• No mistakes – the order issuance processes are fine-tuned to perfection.
  • Development – the acquisition of new knowledge is elevated to the highest priority.

The combination of these factors has made Pal’s the most visited restaurants in their regions. Pal’s is an incredibly successful company, in 2001 they became the first restaurant to receive the prestigious national quality award, along with such giants as Cadillac, FedEx and the Ritz-Carlton.

An interesting fact. The average US resident visits McDonald’s about 3 times a month. But what about Pal’s? Will they be able to break the attendance record for this global industry giant? Definitely yes, customers visit their establishments up to three times a week. Incredible, right? So what makes customers come to Pal’s over and over again? Thomas Crosby, CEO (CEO) of the company, gives the following answer to this question:

Customers don’t come to spend time with us. They want us to make their life a little easier. They are in a hurry, they have a lot to do, we help them improve their lives. And we treat them like adults – no ’’ extra suggestions, no “Would you like a drink?”. Our clients know what they want, there is no need to impose on them. We give you your time back. We give you confidence that when you receive the package, it will contain exactly what you ordered. You step on the gas and drive away.

Golden words, aren’t they? Separately, I would like to note the company’s approach to the education and motivation of its employees. Thomas Crosby is personally responsible for this item. The company has a corporate library with the latest business literature, as well as a must-read list for every manager. Once every two weeks, the CEO of the company invites managers to his office to discuss the books he has read recently, what everyone has learned, and what useful ideas can be applied in their area.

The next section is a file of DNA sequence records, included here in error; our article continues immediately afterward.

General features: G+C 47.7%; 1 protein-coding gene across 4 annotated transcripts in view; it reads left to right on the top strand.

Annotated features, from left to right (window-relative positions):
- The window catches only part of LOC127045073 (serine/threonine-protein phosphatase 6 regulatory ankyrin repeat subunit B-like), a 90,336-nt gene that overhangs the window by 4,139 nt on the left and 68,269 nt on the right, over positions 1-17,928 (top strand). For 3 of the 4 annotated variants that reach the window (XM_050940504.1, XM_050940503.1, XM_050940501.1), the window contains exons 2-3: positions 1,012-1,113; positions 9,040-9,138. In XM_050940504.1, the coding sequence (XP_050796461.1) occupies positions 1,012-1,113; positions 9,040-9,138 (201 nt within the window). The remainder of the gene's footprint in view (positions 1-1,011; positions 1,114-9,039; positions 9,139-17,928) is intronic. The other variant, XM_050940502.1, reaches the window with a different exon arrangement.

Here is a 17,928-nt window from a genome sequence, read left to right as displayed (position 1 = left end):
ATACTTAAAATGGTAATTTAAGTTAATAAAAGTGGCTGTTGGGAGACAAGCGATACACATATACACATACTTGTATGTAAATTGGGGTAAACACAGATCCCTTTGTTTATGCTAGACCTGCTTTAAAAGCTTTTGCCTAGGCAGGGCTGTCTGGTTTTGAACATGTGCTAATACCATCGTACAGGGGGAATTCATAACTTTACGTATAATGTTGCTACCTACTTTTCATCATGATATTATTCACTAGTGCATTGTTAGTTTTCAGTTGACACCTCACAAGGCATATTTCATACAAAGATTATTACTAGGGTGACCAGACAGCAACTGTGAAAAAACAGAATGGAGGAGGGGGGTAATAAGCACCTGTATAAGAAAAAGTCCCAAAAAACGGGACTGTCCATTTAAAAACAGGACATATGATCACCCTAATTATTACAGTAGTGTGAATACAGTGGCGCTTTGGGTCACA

Unsurprisingly, with this approach, the Pal’s chain thrives and is a tidbit for any investor. This is a truly outstanding company. As David McCluskey, curator of Learning and Development at the company said: 

We decided to be outstanding. This is our choice. But the world won’t ask you for this [because everyone is used to average and below average]. You must fight for it. Every day you have to ask yourself: “What if the average leader does not want to do, I want to?“. The world will not force you to be outstanding. You must demand this from yourself.

Now we know what separates a successful company from an average one – mainly the approach to people and the desire to be outstanding in their field.

And if ordinary guys from Northeast Tennessee were able to create such an unusual and incredibly successful enterprise in such a seemingly ordinary sphere as fast food, then why can’t we? Success is in our hands.

About William Taylor’s “Simply Brilliant”

You can be outstanding in any business. No matter how competitive your industry is, what matters is the approach you take to your business. It is noteworthy that the author of the book talks about companies in the most competitive and already formed markets – banking, restaurant chains, real estate, non-profit organizations, etc. In William Taylor’s book, 15 companies have achieved incredible success using unconventional approaches. Reading a book is a pleasure. Also because it is 90% motivating storytelling. There is practically no theory, the author actually tells us about the real experience of the success of real companies.

Should you read a book?

Definitely worth it if you want to get not only the most valuable leadership experience from successful companies, but also a charge of motivation and inspiration!